According to statistics Out of one million Hindus who lived in Kashmir in early 20th century..only a handful are left…not even 4000….the rest are living scattered physically, emotionally and mentally somewhere with a lost identity and a dream……Kashmir…….. their homeland…


And it was not all that easy to simply merge and get on with life in Jammu. We were always considered outsiders by the people of Jammu and were a butt of many a jokes amongst them. Growing up in such an environment was not at all easy. My early teen years at school were so horrible that when I look back and think about that time, I almost pity myself. I had no individuality whatsoever, I always tried to blend into someone that was not me. I felt ashamed of being who I was, because I hated being pitied or judged. This was one of the most important reason of writing about this particular post, to highlight this fact that I am proud of who I am. I started writing this piece of write-up way back in January but left it mid way and forgot about it. Recently after watching Rockstar and the whole first-time-kashmiri-pandit-wedding rumours associated with it, I was reminded of it and decided to post it on my blog.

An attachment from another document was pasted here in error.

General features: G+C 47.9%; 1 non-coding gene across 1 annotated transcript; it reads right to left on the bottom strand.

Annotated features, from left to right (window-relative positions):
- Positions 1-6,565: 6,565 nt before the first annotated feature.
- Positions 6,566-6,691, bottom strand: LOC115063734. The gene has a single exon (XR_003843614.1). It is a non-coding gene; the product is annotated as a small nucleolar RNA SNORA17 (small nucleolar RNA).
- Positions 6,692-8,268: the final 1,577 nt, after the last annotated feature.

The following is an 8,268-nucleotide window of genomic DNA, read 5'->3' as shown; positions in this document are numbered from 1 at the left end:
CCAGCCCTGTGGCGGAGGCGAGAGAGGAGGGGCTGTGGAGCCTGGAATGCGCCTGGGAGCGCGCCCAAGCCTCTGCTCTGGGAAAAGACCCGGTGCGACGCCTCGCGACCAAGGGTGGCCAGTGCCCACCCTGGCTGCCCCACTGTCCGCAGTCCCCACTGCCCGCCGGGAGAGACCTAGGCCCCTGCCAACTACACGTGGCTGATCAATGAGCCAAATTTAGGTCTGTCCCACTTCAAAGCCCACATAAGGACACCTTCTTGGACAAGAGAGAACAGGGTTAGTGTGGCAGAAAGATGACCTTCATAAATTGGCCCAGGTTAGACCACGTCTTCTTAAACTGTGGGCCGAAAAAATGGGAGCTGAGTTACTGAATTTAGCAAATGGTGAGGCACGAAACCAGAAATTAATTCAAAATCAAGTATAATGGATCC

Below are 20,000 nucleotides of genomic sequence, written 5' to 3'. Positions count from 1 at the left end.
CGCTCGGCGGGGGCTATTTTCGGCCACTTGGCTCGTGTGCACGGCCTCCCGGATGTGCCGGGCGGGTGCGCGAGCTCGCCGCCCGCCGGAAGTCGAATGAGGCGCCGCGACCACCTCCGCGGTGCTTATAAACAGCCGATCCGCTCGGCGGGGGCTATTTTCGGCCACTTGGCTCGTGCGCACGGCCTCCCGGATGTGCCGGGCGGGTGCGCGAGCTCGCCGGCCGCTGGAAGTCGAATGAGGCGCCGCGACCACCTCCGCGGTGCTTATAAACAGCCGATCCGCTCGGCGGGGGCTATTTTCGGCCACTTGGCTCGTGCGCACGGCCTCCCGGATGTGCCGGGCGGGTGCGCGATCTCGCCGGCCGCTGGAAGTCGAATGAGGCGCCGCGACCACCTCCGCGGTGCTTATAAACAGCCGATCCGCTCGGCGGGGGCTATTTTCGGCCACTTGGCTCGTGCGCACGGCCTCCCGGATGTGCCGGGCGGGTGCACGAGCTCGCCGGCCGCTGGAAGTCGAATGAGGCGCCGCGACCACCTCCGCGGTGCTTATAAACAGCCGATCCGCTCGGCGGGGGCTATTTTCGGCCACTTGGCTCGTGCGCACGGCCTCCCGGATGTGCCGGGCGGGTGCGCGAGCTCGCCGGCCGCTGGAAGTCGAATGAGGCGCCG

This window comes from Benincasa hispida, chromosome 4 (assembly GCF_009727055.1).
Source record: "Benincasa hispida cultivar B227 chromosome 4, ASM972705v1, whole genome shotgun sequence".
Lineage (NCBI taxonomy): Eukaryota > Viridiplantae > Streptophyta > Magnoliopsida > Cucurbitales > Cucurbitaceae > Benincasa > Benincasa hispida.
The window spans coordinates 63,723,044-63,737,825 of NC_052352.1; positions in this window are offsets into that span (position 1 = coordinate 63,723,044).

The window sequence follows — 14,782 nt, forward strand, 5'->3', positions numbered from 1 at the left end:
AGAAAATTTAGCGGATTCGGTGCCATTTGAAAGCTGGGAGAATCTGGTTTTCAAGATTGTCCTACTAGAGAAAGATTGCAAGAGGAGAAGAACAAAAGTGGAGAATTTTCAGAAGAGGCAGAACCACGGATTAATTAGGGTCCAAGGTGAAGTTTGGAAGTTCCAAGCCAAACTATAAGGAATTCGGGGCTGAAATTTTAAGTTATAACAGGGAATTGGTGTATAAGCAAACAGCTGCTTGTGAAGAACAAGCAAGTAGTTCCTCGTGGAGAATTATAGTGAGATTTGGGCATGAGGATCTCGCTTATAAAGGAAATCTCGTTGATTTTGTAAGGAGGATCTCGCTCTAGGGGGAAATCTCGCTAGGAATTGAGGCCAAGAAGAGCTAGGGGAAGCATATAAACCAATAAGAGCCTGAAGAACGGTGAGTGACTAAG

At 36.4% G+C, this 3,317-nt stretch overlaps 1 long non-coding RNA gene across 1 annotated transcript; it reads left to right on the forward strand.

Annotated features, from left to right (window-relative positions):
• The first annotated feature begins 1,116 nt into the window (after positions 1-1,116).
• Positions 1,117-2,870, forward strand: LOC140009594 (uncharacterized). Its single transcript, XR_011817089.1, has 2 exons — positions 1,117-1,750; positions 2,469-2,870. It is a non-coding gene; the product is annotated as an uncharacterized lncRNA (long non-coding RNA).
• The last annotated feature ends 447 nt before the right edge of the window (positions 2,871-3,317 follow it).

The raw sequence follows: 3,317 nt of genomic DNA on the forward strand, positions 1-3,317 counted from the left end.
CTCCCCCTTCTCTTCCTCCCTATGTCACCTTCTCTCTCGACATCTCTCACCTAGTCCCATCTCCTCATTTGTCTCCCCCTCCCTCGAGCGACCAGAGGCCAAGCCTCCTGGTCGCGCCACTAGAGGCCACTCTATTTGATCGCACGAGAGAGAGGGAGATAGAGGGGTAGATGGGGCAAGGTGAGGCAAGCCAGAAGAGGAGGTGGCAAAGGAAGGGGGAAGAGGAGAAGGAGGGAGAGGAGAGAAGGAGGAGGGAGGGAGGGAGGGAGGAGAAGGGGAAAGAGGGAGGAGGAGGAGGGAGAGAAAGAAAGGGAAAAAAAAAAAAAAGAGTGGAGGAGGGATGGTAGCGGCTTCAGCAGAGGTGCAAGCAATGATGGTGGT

Though less in number, we have a rich and varied heritage. Varied customs and mouth-watering cuisines. My upbringing has been a proper Kashmiri one. With mostly all the rituals being followed and the Kashmiri language being spoken at home. Though I converse in Hindi, English or broken Kashmiri with my family and relatives, I can speak the language quite well. And I am very proud of the fact, as many of the Kashmiri kids cannot speak the language neither do they make any effort to try and learn.

I do not blame them. After the migration in the year 1989-90, Kashmiri families have been scattered in different parts of the country and abroad. To raise kids in such an atmosphere is a difficult task indeed. As it is, today’s kids hardly have any time from there busy schedules. Moreover, inter-caste marriages also play an important role in the dilution of kashmiriat from the new generation.

I will not brag and say that I know the A-Z of the diverse Kashmiri culture. No. I do not. But I can share with you the little knowledge that I have. This basically will include the basic lifestyle, some rituals I am familiar with, cuisines, music, art and craft, literature etc. And it will come in the next post of mine (taking into consideration the size of this post)

Some beautiful lines I found on the internet and thought of sharing :

May be the winter of jan 1990
in Kashmir was so cold ,
it turned the emotions of many into ice.
May be,
that is the reason, they could not
see me breathing heavily until
I was out of breath…
May be the cold was so severe
that even their eye lids froze
and their vision got blurred
and that is why
they could not see my dead body..
May be the winter was so harsh
that it impaired the Ears,
it killed their conscience,
may be that is why ..no body…
……..Nobody heard my screams…


P.S The historical and statistical data has been taken from different websites online!